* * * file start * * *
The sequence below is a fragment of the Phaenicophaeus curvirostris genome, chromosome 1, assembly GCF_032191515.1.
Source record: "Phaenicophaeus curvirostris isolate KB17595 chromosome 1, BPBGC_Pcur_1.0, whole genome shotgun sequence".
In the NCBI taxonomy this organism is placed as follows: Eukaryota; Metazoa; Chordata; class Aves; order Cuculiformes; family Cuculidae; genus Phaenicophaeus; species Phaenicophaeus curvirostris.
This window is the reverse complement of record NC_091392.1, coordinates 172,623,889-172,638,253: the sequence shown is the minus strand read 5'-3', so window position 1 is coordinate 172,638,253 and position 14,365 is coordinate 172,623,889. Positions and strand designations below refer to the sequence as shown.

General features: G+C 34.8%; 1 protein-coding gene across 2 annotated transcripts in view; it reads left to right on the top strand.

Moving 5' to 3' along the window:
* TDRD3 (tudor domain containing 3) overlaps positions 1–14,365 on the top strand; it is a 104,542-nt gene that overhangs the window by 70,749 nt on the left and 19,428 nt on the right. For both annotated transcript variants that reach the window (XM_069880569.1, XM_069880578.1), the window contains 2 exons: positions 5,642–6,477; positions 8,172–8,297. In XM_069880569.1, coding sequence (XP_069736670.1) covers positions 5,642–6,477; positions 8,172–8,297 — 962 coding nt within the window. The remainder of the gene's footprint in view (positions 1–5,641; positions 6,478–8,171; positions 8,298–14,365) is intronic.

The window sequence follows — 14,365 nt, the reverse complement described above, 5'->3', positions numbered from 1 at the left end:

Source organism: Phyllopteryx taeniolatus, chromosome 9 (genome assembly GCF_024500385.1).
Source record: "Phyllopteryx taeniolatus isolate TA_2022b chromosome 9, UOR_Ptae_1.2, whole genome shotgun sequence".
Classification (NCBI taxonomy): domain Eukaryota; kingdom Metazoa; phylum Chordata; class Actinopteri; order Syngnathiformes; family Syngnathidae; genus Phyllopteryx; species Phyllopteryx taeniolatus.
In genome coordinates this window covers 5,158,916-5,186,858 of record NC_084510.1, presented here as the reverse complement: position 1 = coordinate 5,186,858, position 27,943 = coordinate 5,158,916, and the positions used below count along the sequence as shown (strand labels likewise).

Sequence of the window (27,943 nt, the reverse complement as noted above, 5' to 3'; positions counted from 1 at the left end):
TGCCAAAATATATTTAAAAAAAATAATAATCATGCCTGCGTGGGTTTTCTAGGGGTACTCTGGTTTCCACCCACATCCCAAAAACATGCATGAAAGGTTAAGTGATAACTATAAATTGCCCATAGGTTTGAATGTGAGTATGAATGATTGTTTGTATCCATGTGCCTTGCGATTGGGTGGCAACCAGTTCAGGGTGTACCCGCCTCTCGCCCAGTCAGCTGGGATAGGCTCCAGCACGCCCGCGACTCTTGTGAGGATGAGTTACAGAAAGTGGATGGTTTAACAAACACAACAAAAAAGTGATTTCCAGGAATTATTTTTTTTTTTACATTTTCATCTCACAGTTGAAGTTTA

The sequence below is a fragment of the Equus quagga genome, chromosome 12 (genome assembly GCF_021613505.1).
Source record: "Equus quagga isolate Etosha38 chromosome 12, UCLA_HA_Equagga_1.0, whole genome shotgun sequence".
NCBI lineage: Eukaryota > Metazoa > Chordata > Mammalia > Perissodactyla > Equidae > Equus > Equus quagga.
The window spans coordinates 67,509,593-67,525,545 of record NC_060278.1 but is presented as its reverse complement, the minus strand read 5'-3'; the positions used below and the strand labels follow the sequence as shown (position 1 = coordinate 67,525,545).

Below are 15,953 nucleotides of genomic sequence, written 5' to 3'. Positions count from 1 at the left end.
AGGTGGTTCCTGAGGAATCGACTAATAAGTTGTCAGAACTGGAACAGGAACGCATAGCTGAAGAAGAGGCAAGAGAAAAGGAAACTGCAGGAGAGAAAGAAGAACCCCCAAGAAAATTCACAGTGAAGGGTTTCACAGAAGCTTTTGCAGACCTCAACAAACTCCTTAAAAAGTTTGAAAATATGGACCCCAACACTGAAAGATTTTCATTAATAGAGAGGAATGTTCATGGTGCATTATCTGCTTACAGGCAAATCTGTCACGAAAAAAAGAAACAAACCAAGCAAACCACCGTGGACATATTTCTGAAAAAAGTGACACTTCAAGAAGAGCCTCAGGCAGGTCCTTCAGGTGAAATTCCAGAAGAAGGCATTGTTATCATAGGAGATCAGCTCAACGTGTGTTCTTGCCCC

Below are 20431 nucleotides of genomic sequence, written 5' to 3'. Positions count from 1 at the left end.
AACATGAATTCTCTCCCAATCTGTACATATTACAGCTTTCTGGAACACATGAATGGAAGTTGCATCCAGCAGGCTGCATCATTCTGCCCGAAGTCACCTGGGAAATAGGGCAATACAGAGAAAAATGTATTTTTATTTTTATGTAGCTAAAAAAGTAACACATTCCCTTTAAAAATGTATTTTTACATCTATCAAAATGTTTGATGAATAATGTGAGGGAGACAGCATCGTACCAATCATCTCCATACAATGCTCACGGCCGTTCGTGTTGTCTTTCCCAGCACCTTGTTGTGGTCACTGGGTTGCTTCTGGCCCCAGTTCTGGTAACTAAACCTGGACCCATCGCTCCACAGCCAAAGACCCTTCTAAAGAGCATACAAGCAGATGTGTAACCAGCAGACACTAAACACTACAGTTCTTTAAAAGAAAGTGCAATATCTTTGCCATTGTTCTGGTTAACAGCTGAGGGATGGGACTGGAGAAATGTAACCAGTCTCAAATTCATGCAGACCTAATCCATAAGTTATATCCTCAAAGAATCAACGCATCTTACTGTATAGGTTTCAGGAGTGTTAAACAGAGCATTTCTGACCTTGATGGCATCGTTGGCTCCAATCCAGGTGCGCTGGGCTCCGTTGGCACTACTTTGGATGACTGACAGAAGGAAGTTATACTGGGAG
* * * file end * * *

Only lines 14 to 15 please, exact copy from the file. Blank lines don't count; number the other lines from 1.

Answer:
TGCCAAAATATATTTAAAAAAAATAATAATCATGCCTGCGTGGGTTTTCTAGGGGTACTCTGGTTTCCACCCACATCCCAAAAACATGCATGAAAGGTTAAGTGATAACTATAAATTGCCCATAGGTTTGAATGTGAGTATGAATGATTGTTTGTATCCATGTGCCTTGCGATTGGGTGGCAACCAGTTCAGGGTGTACCCGCCTCTCGCCCAGTCAGCTGGGATAGGCTCCAGCACGCCCGCGACTCTTGTGAGGATGAGTTACAGAAAGTGGATGGTTTAACAAACACAACAAAAAAGTGATTTCCAGGAATTATTTTTTTTTTTACATTTTCATCTCACAGTTGAAGTTTA

The sequence below is a fragment of the Equus quagga genome, chromosome 12 (genome assembly GCF_021613505.1).